If you’re in for a fun day out with the significant other or your family, Suria KLCC is a good place to head to. Situated at the base of the iconic Petronas Twin Towers in the heart of Kuala Lumpur, the place offers good dining options, shopping (albeit rather pricey), a large green park perfect for evening walks, an oceanarium and a science centre. We went to the latter two during E’s visit in KL.
Featuring over 250 species of oceanic and river life, the place is spread across 60,000 square feet of space. There are various ‘themes’, from rivers to mangroves, coral reefs and the deep blue sea. Entry prices can be a little pricey, but Malaysians get a discount. Entry is RM38 (Malaysian) and RM50 (non-Malaysian). Kids go in for RM28.
We were greeted by a tank full of innocent looking Piranha. One could mistake them for their milder cousin, the Pacu.
There was also a tank housing giant fish from the Amazon river, like the Arapaima which can grow up to 2m. Chinese people like it because it is considered lucky, and if you buy ‘numbers’ on the scales of the fish, you might strike lottery. lol
A giant bottle-like structure in the middle of the exhibits are a replica of an Amazonian river ecosystem, with dozens of different fish swimming in the clear water while a tree rises up in the centre like a pillar. The effect is rather magical.
We next went through an underwater tunnel, with sea life such as sharks, stingrays and Manta rays in the foray. Visitors can choose to walk or stand on the very very very slow conveyor belt thing.
Whenever I see a shark, I’m reminded of that shark episode from BBC’s Funny Talking Animals series. Youtube it, it’s hilarious.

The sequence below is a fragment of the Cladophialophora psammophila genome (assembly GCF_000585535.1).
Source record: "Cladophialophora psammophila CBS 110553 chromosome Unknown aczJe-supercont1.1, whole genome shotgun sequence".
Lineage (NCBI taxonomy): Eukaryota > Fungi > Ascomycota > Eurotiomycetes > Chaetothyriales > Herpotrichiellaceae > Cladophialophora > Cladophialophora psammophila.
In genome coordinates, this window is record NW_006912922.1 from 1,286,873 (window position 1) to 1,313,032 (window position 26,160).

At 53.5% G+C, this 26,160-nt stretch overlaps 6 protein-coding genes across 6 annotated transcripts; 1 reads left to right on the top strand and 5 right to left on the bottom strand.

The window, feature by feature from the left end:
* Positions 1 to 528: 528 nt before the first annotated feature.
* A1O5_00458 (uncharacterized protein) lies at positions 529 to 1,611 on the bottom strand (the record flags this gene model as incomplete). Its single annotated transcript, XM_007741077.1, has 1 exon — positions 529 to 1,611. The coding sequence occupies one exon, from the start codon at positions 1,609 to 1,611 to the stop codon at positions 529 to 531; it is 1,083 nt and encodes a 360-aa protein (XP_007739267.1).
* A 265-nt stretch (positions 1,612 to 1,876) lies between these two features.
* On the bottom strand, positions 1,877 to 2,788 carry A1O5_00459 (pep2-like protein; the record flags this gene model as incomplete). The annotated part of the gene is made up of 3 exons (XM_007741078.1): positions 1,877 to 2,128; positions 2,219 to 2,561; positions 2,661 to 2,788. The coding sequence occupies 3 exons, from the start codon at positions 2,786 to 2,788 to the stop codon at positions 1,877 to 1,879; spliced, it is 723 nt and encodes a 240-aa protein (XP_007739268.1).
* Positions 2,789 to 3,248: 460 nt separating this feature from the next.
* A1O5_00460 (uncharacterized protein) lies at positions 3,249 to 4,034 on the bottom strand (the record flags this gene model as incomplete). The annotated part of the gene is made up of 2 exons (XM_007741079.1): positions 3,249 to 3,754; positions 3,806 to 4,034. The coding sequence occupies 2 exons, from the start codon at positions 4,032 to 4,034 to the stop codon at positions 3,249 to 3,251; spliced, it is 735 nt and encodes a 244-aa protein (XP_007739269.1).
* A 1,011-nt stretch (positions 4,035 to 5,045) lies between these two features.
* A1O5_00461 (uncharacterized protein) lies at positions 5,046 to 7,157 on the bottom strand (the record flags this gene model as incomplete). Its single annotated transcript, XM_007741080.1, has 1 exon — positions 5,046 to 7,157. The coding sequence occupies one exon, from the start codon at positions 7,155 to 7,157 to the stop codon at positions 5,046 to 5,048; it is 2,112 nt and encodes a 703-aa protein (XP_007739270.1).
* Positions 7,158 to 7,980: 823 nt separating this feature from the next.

If you’re up for it, you can go diving in the Shark cage for a fee.
Some sort of weird sea snake. E said they looked ‘cute’, like Pokemon’s Digletts.
We finished our visit in less than two hours, since Aquaria isn’t very big. We next went on to Petrosains, the ‘Discovery Centre’. The place is owned and run by Petronas, our local petroleum company (which is what the twin towers are named after as well). With a space of 70,000 feet, the place is large and chronicles the scientific progress of petroleum mining and geology.
There was no line since it wasn’t a weekend or public holiday. Couldn’t cheat on Malaysian price because cashier asked for IC lol. We sat in a black ball on a track which took us to the main viewing area.
When it first opened in 1999, everything was considered state of the art. Sadly, not much has been done to spruce up the place and almost all of the exhibits have not been replaced since then (that makes it what, 15 years?). I think Petronas should really pool in some money to upgrade the centre, being a multibillion dollar company and all.
They did have a newer machine where you can experience a ‘storm’ with winds up to 128kph. It looked like a space pod with an eerie red glow.
The place was kind of perfect for E because he loves puzzles, and there are lots of ‘experiments’ that you can try, ranging from simple to a bit more complicated. The bad news is that he has slight OCD, so he had to try and solve everything, lol.
For RM15, I’d say Petrosains is okay for a day out if you’re bored of shopping. We spent less than two hours in this place. I really wished they would upgrade the stuff because some of it is as old as a full-grown teenager by now and it reflects sloppily on the Malaysian tidak-apa attitude, which is always ‘build something to impress first’ and then never upkeeping it (I mean, look at the Bukit Jalil stadium we built for the 1998 Commonwealth games. It’s a white elephant now.) That aside, it’s a cool place. Coming here as a nine-year-old and a 24-year-old is definitely nostalgic.
Til next post!